According to NASA scientists the wimpy comet Elenin, which vaulted into the public spotlight as a so-called harbinger of doom, has met its own demise, and its remains won’t be back for 12,000 years. According to Don Yeomans of NASA’s Near-Earth Object Program Office at NASA’s Jet Propulsion Laboratory in Pasadena, Calif., Elenin did as new comets passing close by the sun do about two percent of the time, it broke apart. Elenin’s remnants will also act as other broken-up comets act. They will trail along in a debris cloud that will follow a well-understood path out of the inner solar system. After that, we won’t see the scraps of comet Elenin around these parts for almost 12 millennia.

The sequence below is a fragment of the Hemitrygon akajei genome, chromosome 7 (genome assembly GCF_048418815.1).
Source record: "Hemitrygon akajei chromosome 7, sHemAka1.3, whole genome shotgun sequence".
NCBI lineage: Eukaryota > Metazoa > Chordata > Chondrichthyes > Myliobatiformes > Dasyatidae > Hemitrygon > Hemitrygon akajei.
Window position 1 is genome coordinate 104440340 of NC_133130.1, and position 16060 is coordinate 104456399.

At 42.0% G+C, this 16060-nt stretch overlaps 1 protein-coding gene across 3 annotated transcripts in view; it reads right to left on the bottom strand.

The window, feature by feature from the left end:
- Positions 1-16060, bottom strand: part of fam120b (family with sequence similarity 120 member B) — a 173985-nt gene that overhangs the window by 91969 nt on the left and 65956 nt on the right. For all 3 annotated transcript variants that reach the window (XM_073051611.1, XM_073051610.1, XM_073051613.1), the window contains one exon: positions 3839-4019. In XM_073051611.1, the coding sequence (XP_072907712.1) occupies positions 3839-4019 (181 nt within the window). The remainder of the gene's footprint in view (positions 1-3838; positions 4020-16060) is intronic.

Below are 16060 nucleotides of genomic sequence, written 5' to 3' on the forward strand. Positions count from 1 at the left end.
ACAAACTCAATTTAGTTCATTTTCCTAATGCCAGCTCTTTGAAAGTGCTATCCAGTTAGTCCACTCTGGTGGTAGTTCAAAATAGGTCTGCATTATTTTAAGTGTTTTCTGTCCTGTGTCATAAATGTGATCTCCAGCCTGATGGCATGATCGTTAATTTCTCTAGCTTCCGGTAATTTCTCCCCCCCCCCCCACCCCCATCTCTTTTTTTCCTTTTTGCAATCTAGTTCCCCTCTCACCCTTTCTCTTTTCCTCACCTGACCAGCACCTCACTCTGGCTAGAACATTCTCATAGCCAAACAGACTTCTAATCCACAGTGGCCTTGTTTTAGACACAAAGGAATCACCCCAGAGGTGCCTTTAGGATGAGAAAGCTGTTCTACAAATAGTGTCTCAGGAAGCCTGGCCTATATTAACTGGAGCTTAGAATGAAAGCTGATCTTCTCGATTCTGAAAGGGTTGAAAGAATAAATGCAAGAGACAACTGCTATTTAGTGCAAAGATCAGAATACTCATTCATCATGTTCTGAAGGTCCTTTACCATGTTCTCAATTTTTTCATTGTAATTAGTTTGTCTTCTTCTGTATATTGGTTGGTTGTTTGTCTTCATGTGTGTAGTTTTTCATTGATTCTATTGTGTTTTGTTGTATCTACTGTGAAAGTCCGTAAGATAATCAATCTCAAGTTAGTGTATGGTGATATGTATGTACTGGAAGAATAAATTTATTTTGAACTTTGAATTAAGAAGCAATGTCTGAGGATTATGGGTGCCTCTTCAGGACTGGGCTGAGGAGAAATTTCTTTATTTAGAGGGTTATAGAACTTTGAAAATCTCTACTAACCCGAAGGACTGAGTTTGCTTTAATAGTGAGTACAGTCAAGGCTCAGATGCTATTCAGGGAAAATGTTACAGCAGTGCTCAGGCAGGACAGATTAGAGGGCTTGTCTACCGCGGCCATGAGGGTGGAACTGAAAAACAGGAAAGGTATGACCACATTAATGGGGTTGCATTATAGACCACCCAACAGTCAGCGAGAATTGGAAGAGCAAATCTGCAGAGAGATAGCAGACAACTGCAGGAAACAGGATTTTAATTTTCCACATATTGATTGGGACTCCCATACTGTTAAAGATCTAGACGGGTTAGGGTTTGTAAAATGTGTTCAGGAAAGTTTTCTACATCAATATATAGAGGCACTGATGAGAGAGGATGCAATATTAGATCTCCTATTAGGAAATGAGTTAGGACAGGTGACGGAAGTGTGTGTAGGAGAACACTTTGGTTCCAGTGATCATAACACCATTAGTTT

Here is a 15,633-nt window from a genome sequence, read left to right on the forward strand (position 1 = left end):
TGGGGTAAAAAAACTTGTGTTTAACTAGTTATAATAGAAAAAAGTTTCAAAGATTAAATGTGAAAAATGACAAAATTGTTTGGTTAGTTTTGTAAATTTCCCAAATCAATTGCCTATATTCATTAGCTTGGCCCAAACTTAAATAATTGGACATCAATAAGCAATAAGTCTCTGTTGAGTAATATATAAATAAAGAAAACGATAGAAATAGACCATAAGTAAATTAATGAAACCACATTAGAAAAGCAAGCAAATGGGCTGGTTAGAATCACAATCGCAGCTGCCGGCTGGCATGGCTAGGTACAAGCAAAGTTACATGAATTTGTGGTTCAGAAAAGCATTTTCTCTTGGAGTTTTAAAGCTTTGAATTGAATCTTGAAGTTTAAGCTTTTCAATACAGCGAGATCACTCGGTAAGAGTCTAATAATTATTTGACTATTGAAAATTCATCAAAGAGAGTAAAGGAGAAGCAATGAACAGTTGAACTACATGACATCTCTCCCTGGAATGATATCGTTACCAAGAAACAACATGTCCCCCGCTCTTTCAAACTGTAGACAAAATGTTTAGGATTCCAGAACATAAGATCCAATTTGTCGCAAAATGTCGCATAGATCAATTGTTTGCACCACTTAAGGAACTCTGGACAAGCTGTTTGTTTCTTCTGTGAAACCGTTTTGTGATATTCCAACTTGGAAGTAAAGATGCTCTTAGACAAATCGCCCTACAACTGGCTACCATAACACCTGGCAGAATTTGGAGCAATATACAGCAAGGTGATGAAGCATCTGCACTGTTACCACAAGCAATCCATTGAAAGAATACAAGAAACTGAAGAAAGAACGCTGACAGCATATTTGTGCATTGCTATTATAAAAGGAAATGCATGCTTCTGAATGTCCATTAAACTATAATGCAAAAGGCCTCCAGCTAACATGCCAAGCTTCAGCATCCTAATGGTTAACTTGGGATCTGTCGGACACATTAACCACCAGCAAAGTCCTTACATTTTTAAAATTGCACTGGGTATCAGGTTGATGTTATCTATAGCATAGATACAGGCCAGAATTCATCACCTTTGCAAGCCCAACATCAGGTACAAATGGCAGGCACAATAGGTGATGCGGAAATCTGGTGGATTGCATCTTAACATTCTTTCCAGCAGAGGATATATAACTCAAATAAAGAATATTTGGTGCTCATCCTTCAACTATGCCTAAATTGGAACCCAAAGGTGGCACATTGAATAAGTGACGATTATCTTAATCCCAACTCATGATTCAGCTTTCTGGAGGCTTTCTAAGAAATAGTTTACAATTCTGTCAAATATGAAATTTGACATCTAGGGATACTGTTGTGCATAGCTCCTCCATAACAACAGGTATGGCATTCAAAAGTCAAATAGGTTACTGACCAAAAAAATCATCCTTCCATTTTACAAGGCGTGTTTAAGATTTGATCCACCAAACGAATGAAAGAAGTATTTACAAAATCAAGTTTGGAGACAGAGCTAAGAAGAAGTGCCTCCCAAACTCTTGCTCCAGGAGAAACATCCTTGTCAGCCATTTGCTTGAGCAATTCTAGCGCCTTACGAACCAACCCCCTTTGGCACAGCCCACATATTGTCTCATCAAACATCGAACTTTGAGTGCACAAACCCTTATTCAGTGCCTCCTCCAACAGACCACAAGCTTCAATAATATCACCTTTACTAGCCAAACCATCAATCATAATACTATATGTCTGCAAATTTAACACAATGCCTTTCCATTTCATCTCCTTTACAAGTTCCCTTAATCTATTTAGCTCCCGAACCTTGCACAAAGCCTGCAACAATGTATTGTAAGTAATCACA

Yeomans called Elenin an “ex-comet,” one that should soon be forgotten. On September 10, comet Elenin flew within 45 million miles (72 million kilometers) of the sun and broke apart into pieces. By October, when the comet came within 22 million miles (35.4 million km) of Earth its nearest pass with our planet only a cloud of debris was visible in telescopes. Comet Elenin, C/2010 X1, first came to light last December, when sunlight reflecting off the small comet was detected by Russian astronomer Leonid Elenin of Lyubertsy, Russia.